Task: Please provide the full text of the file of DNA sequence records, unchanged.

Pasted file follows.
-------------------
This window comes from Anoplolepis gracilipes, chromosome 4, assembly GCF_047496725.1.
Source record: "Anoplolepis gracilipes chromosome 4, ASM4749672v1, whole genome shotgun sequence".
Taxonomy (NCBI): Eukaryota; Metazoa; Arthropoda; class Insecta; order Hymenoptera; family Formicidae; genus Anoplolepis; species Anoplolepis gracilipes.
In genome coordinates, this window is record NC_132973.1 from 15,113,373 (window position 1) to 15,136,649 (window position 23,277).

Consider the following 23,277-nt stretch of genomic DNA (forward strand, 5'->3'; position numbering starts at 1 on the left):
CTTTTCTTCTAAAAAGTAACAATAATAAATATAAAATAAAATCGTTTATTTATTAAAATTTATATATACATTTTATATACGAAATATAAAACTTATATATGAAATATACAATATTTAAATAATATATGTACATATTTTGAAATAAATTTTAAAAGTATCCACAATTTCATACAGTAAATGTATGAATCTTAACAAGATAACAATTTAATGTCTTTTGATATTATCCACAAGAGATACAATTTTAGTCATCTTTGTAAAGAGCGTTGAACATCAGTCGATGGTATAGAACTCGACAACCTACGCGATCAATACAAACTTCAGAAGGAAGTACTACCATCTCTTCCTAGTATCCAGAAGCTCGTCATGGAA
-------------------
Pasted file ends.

This window comes from Anoplolepis gracilipes, chromosome 4, assembly GCF_047496725.1.
Source record: "Anoplolepis gracilipes chromosome 4, ASM4749672v1, whole genome shotgun sequence".
Taxonomy (NCBI): Eukaryota; Metazoa; Arthropoda; class Insecta; order Hymenoptera; family Formicidae; genus Anoplolepis; species Anoplolepis gracilipes.
In genome coordinates, this window is record NC_132973.1 from 15,113,373 (window position 1) to 15,136,649 (window position 23,277).

Consider the following 23,277-nt stretch of genomic DNA (forward strand, 5'->3'; position numbering starts at 1 on the left):
CTTTTCTTCTAAAAAGTAACAATAATAAATATAAAATAAAATCGTTTATTTATTAAAATTTATATATACATTTTATATACGAAATATAAAACTTATATATGAAATATACAATATTTAAATAATATATGTACATATTTTGAAATAAATTTTAAAAGTATCCACAATTTCATACAGTAAATGTATGAATCTTAACAAGATAACAATTTAATGTCTTTTGATATTATCCACAAGAGATACAATTTTAGTCATCTTTGTAAAGAGCGTTGAACATCAGTCGATGGTATAGAACTCGACAACCTACGCGATCAATACAAACTTCAGAAGGAAGTACTACCATCTCTTCCTAGTATCCAGAAGCTCGTCATGGAA